WBC president speaks on Mike Tyson’s boxing comeback

first_img Promoted Content7 Thailand’s Most Exquisite Architectural Wonders10 Hyper-Realistic 3D Street Art By OdeithWho’s The Best Car Manufacturer Of All Time?Which Country Is The Most Romantic In The World?World’s Most Delicious FoodsCan Playing Too Many Video Games Hurt Your Body?The Very Last Bitcoin Will Be Mined Around 2140. Read MoreBest & Worst Celebrity Endorsed Games Ever MadeTop 10 Most Romantic Nations In The World5 Of The World’s Most Unique Theme Parks8 Superfoods For Growing Hair Back And Stimulating Its GrowthWho Is The Most Powerful Woman On Earth? Mike Tyson will secure himself a place in the WBC rankings should he make his sensational return to professional boxing, according to Mauricio Sulaiman.The 53-year-old boxing legend has announced plans to return to the sport as part of a series of exhibition fights for charity.And Tyson remains the youngest boxer in history to win a world heavyweight championship when he defeated Trevor Berbick in 1986 for the WBC heavyweight title.Talks are reportedly underway for ‘Iron’ Mike to complete a trilogy of fights with boxing legend Evander Holyfield.When asked about Tyson’s return, Sulaiman branded him an “icon for the sport” and “an icon for the WBC.” “Every world champion has a provision that he can come back, like Sugar Ray [Leonard], who was inactive. But Tyson’s case is different, he’s been away many years.“But I am in full support of Mike Tyson. I believe this will bring entertainment and he’s doing it for charity. He wants to serve the world in this difficult moment.”Tyson has shared different clips of him training ferociously hard on the pads as he teases fans about his boxing comeback.And recently images have emerged online showing off the incredible physique of the ‘Baddest Man on the Planet.’ ‘Iron’ Mike hasn’t fought in professional boxing since he suffered back-to-back defeats to Danny Williams and Kevin McBride in 2004 and 2005 respectively.Sulaiman added that the WBC is “fully behind” the former undisputed world heavyweight champ’s decision to compete in exhibition fights.Read Also: Messi asked if he would pass to Ronaldo if they played together “We need to first understand what it is. I think it’s an exhibition. The safety has to be top priority,” he said.“It is great to see athletes promoting the sport. Mike Tyson had a very complicated life in boxing. And the WBC president even entertained the idea of putting a 53-year-old Tyson into the boxing organisation’ rankings if he does make a pro comeback.Sulaiman told Stats Perform News: “Mike Tyson was the youngest [boxer] to win a world championship. Maybe he will be the oldest! He’s a tremendous, legendary figure. He’s an icon for the sport, an icon for the WBC.“He could knock out anyone with one punch, at any time! So, of course, we will support him. I don’t like to speculate.“This is a topic we are all entertained by. An exhibition is one thing; if he comes back, he has to be licensed and has to go through a thorough process.“I’m not going to kill the dream. I’m going to be very supportive of Mike Tyson, he deserves it. If the dream is to say ‘I will be ranked,’ I am saying yes, we will rank him. Loading… Credit: PA “Now to see him losing weight, active, healthy, is great and we have to support him. But we have to see if it is a real fight. I am hearing that it’s an exhibition and we are fully behind him.”FacebookTwitterWhatsAppEmail分享 last_img read more

Vin Scully, after 67 Dodgers seasons, by the numbers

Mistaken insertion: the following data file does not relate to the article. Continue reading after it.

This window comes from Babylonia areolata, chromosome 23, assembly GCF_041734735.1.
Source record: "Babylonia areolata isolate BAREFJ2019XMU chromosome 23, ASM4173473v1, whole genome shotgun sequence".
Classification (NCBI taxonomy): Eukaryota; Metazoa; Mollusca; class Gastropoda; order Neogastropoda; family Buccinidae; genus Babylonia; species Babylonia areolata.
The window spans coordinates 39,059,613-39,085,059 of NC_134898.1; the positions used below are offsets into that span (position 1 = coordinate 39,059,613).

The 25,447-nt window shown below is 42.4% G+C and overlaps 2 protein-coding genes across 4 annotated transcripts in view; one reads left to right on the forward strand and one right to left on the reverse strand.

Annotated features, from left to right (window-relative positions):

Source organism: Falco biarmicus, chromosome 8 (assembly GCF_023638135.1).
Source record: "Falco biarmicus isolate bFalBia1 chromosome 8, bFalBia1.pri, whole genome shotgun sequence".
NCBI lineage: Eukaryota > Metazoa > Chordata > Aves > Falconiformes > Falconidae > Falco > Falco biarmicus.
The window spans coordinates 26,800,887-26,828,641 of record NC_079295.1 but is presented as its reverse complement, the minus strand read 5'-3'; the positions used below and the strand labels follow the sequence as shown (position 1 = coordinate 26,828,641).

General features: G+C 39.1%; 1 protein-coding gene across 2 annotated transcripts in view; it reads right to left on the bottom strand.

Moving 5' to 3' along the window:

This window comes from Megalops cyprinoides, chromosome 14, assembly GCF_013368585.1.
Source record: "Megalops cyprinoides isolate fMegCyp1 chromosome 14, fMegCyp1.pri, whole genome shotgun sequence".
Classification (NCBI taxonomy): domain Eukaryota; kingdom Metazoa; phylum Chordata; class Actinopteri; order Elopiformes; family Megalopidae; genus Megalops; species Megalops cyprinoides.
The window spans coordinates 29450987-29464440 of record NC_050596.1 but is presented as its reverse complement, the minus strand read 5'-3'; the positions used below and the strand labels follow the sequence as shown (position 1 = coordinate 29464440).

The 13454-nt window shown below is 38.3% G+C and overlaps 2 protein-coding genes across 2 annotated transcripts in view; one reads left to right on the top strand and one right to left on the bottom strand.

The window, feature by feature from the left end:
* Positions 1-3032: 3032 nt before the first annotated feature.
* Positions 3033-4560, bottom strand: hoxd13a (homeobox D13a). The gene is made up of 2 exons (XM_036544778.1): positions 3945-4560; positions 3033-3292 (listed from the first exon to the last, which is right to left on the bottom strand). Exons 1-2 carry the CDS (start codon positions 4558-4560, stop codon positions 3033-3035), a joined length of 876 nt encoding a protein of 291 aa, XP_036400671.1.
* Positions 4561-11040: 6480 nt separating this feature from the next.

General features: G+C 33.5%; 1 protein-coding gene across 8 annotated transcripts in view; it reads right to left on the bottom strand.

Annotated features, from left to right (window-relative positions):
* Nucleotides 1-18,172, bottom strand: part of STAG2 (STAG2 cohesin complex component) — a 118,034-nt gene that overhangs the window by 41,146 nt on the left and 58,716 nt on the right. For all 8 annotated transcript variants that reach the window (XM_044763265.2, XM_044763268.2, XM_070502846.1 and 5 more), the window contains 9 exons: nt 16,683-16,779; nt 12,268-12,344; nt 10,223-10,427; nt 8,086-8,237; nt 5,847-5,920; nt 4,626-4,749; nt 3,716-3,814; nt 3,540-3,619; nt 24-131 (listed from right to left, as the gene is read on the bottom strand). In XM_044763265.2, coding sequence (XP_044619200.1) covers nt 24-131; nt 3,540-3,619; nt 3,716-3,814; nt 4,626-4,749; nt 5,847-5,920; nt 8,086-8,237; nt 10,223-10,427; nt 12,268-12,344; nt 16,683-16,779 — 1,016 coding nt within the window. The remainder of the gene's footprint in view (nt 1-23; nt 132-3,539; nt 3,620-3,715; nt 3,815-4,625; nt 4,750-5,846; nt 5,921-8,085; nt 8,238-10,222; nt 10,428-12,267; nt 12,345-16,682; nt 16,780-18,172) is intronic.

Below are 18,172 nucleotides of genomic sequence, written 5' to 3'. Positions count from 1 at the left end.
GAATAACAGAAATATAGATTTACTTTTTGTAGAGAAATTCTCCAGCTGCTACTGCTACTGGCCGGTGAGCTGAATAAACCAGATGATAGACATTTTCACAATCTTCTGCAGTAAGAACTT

first_imgWe’d never pegged Vin Scully as a numbers guy.Asked recently to estimate how many baseball games he has called since breaking in with the Dodgers in 1950, the Hall of Fame broadcaster said: “Quite frankly, I have zero interest in knowing how many games I’ve done. It doesn’t mean that much.”You could try to do the math and come up with … does more than 10,000 sound right?Yet here we are trying to get our head around 67 seasons with the Dodgers, and 88 years, 10 months and three days old when he plans to do his final broadcast for the team Oct. 2 in San Francisco. Here are other digits worth deciphering as to what is being accomplished here:24,274Days Scully has been with the team when he does his last game.45.5Percentage of years Scully has been involved as a broadcaster in Major League Baseball since the game’s origins were established 147 years ago in 1869. 53Percentage of years Scully has been involved as a broadcaster for the Dodgers with the franchise start date in Brooklyn 126 years ago in 1890.33Seasons Scully had been broadcasting Dodgers games before he was awarded the Ford Frick Award by the Baseball Hall of Fame in Cooperstown (inducted in 1982).34Seasons Scully has been broadcasting Dodgers games since his Hall of Fame induction. Does he deserve a second induction?80Age difference of Preacher Roe and Julio Urias, two pitchers whose games Scully has called in his career.9Different ownership groups under his time since 1950 — the first included Branch Rickey (who hired him), Walter O’Malley, James Lawrence Smith and James and Dearie Mulvey.28World Series calls on TV and radio (a broadcasting record).6World Series championships he has called for the Dodgers (1955, 1959, 1963, 1965, 1981 and 1988). The franchise has only six World Series titles in its history.13World Series Scully has called for the Dodgers, out of the 18 in the franchise’s history dating to 1916.21No-hitters called — 14 by Dodgers pitchers (four by Sandy Koufax, two by Carl Erskine and one by Sal Maglie, Bill Singer, Fernando Valenzuela, Jerry Reuss, Kevin Gross, Ramon Martinez, Hideo Nomo and Clayton Kershaw). Six were by Dodgers opponents (Vern Bickford, Don Larsen, John Candelaria, Nolan Ryan, Dennis Martinez and Kent Mercker.) One was during a national NBC telecast (Jack Morris).3Perfect games called. By Larson (1955 World Series Game 5), Koufax (1965 vs. Chicago) and Martinez (1991 vs. the Dodgers). He was on an NBC assignment in 1988 when the Reds’ Tom Browning threw a perfect game against the Dodgers.9Primary fellow Dodgers broadcasters Scully has worked with in either the TV or radio booth: Red Barber, Connie Desmond, Andre Baruch, Al Helfer and Jerry Doggett in Brooklyn, plus Ross Porter, Don Drysdale, Rick Monday and Charley Steiner in L.A. The Dodgers have also employed as broadcasters from 1950 to present: Al Downing, Jerry Reuss, Joe Davis, Orel Hershiser, Nomar Garciaparra, Eric Collins and Steve Lyons and Kevin Kennedy. The pay-service ON TV once had Geoff Witcher and Eddie Doucette call games with Downing (1980-84), A Dodgervision production had Doucette, Downing and Monday do games from 1985-87, Z Channel had Monday and Doucette work with Tony Hernandez, Monday and Don Sutton (’88 and ’89) and SportsChannel LA had Joel Meyers, Ron Cey and Duke Snider involved (1990-92). Since 1958, the Dodgers have also had 10 Spanish-language broadcasters, including Baseball Hall of Famer Jaime Jarrin (1959-to-present).1Ranking, in the 2005 Curt Smith book, “Voices of Summer: Ranking Baseball’s 101 All-Time Best Announcers.” In a grading process that gives 1-to-10 points in the categories of longevity, continuity, network presence, awards, language, popularity, persona, voice, knowledge and miscellany, Scully was the only one to score 100. Says a review from Booklist: “His top pick, Dodger announcer Vin Scully, may be beyond argument; everyone else is fair game.” Mel Allen (99), Ernie Harwell (97), Jack Buck (96), Red Barber (95), Harry Caray and Bob Prince (94), Jack Brickhouse (93), Dizzy Dean and Lindsey Nelson (92) complete the top 10.center_img Newsroom GuidelinesNews TipsContact UsReport an Errorlast_img read more